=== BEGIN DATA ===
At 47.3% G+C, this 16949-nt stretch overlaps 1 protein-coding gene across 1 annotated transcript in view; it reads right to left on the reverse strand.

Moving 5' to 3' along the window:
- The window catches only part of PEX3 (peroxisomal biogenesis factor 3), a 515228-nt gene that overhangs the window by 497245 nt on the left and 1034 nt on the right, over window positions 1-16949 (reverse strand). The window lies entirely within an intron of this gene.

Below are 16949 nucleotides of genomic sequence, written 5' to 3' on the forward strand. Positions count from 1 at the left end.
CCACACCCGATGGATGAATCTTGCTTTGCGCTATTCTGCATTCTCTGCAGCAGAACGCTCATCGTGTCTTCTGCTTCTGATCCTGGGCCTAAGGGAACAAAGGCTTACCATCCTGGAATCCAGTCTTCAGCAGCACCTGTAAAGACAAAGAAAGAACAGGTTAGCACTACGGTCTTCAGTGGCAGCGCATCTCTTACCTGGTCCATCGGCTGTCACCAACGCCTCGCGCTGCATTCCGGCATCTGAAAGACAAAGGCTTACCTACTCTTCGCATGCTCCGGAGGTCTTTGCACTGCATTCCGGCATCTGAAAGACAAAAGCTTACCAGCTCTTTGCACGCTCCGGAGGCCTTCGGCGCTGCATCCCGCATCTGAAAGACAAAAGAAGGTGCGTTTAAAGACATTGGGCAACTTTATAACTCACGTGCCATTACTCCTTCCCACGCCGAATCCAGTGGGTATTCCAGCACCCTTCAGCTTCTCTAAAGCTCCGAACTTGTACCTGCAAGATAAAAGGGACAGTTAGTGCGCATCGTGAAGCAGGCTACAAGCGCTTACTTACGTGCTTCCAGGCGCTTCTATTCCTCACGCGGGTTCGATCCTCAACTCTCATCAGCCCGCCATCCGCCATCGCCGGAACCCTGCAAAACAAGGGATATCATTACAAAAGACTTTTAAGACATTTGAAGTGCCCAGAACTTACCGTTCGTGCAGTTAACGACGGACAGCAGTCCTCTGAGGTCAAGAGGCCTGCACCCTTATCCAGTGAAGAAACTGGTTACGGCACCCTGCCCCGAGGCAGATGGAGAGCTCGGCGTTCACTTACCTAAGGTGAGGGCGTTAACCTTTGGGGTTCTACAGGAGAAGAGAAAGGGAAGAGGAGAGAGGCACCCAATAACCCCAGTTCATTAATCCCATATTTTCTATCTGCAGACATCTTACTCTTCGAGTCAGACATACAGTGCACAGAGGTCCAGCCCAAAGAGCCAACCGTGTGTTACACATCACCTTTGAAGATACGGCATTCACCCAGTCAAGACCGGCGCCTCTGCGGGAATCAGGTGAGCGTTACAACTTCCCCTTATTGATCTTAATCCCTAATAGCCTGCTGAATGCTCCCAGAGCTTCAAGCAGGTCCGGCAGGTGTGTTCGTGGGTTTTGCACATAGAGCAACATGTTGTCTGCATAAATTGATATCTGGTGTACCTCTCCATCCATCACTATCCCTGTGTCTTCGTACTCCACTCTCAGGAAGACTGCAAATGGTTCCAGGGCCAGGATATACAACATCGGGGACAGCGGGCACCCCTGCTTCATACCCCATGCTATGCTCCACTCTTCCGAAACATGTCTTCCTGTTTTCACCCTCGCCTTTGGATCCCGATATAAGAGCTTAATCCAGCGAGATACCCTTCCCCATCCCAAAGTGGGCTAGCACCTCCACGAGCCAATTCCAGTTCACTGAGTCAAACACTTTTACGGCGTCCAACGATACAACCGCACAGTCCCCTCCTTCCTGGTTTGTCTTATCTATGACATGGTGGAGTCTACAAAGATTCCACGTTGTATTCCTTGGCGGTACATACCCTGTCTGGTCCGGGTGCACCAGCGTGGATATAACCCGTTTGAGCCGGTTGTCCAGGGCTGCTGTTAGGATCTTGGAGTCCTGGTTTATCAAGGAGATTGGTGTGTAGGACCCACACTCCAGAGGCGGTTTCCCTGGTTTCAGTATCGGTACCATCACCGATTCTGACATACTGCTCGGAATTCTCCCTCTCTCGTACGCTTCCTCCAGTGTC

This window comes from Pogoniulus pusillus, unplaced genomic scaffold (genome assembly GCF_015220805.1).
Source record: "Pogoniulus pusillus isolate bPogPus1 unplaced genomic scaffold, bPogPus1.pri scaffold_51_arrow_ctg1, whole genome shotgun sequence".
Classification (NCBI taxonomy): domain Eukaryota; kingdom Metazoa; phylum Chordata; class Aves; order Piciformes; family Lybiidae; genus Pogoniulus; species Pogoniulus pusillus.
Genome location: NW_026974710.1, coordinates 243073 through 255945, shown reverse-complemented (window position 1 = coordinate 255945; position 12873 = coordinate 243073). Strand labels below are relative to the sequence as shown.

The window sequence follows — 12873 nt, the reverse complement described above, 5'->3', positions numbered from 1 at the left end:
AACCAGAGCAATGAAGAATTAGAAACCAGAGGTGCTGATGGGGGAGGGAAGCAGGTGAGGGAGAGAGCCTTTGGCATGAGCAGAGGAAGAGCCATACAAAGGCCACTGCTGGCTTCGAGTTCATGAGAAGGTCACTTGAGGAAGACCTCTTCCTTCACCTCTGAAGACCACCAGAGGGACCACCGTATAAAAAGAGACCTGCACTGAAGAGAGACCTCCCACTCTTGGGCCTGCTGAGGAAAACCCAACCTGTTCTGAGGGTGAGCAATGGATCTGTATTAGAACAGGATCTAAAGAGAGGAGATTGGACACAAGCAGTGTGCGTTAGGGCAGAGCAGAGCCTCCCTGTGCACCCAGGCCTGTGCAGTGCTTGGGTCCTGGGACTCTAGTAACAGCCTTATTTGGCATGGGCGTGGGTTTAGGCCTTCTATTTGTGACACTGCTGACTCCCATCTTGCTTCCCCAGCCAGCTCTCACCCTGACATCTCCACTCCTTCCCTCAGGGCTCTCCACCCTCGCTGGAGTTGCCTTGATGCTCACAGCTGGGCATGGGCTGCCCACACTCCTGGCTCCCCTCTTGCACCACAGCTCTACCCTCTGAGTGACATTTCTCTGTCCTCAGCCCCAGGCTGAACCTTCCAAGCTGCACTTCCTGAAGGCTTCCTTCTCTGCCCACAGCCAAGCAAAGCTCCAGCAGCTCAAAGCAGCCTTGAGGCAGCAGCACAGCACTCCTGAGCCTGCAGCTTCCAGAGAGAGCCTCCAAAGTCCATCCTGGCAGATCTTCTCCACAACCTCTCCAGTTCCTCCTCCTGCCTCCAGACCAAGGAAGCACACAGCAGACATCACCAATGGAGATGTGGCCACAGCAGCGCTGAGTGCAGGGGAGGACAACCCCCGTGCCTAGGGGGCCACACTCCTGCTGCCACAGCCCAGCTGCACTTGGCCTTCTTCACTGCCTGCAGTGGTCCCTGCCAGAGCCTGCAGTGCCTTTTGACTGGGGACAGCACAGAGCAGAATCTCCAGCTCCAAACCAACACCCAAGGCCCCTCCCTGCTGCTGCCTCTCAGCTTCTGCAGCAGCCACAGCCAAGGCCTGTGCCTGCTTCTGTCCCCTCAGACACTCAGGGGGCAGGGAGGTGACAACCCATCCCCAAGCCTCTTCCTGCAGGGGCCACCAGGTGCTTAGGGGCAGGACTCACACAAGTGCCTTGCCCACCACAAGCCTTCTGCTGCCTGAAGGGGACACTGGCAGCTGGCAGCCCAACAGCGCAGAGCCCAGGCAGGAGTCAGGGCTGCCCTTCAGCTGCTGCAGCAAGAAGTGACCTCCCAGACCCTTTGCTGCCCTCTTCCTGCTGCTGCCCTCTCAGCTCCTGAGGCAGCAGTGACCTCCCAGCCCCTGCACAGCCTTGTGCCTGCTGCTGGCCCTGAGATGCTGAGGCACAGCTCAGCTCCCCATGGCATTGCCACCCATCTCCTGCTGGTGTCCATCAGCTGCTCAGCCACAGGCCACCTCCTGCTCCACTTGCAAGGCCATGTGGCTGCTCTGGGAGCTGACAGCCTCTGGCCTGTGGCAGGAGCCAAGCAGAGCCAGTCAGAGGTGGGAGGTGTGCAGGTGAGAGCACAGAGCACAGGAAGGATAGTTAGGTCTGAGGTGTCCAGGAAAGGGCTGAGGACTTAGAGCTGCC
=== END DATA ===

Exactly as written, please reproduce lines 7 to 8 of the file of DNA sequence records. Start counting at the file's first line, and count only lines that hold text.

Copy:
Source record: "Pogoniulus pusillus isolate bPogPus1 unplaced genomic scaffold, bPogPus1.pri scaffold_51_arrow_ctg1, whole genome shotgun sequence".
Classification (NCBI taxonomy): domain Eukaryota; kingdom Metazoa; phylum Chordata; class Aves; order Piciformes; family Lybiidae; genus Pogoniulus; species Pogoniulus pusillus.